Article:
Despite reports to the contrary, Square Enix’s Final Fantasy 16 is exclusive to PS5 (at least for six months), and much has been said about how its visual fidelity is only possible on PS5. Director Hiroshi Takai spoke to PlayStation Blog and once again touched on the console and its power.
When asked about his first impressions of the hardware, Takai said, “The two main things that struck me were the size of the memory and the speed of the SSD. I’ve worked with a lot of different hardware over the years, and many have failed to strike the right balance between the capabilities of the hardware and the size of the memory.
“However, the PS5 is different – it comes with enough memory installed to take full advantage of the hardware. As for the SSD, as we were building the game, I was simply blown away by how fast it was.”
As for how the development team took advantage of the console’s hardware, he said, “Naturally, we wanted the graphics to be the best that they could be, so we put a lot of focus on the fine details of the character and environmental models, as well as the quality of the lighting and the shadows, to really make them shine.
“It’s really resource-intensive just to render these models on screen, and the lighting and shadow effects are then layered on top of that. We’re only able to do this thanks to the size of the PS5’s memory. Clive, the protagonist of FF16, can unleash a wide range of attacks, and the animations and effects for them can all fit in the memory, too.
Of course, going from the cutscenes to gameplay and back is only possible thanks to the SSD (which Takai had praised last year, as well). “The way that the game seamlessly flows between resource-intensive gameplay to equally intensive cutscenes and back again wouldn’t be possible if it wasn’t for the speed of the SSD.”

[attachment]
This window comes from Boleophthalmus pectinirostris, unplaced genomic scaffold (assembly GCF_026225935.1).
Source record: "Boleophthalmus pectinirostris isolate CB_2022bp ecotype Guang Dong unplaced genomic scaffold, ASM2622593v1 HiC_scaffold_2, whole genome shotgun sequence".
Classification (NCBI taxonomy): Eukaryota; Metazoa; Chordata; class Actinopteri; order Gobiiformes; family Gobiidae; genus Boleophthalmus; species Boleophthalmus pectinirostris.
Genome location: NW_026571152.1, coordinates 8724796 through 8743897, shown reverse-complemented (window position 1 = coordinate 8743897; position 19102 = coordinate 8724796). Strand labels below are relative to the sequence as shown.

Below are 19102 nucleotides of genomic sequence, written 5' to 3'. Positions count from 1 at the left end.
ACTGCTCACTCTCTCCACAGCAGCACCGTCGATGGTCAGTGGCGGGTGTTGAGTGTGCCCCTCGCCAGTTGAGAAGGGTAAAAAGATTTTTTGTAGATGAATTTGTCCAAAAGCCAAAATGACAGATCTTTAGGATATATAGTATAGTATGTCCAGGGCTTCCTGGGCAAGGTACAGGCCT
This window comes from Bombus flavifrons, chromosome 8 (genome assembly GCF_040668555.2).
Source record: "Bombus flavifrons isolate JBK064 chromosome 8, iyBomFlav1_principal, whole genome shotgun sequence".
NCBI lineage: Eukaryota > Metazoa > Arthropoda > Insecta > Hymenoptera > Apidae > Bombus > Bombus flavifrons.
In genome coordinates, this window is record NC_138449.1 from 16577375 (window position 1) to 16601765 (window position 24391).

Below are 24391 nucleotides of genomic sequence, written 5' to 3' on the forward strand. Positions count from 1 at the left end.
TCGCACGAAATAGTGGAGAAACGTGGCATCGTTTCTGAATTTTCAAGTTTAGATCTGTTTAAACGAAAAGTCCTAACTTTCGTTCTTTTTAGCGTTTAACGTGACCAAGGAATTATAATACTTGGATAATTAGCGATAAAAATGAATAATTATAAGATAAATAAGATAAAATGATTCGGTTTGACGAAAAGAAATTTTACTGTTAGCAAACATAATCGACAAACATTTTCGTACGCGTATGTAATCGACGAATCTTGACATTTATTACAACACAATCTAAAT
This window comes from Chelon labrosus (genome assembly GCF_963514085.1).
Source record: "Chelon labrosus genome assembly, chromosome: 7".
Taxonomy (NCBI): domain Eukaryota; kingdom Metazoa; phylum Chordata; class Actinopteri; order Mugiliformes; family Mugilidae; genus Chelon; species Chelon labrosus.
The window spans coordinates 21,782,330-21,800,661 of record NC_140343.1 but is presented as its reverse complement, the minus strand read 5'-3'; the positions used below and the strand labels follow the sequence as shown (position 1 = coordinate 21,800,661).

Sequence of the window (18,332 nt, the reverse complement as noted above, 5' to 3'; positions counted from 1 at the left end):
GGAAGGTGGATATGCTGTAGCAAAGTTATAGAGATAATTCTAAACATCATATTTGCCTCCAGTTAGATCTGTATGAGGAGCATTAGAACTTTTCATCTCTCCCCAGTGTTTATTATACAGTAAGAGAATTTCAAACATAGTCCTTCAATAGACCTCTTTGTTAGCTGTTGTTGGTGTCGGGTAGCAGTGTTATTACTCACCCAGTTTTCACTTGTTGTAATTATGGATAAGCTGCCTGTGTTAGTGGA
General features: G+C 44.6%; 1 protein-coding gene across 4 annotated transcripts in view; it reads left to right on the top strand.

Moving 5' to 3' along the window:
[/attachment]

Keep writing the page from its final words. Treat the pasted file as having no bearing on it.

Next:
The console’s DualSense controller is also supported, using the adaptive triggers when opening heavy doors or lifting portcullises, for “that feeling of effort and resistance. They’re also used when riding chocobos. The haptic feedback can produce extremely subtle vibrations, which we use to create a heightened feeling of presence in cutscenes. We converted the sound effects used in each scene into haptic data, which let us portray details that we’ve never been able to before, like the movements of the air.”
Final Fantasy 16 releases on June 22nd for PS5 and lots of new gameplay is available, showcasing combat, exploration and more. You can also check out the latest screenshots below. The action RPG will offer two graphics modes at launch – 4K/30 FPS and 1440p/60 FPS.
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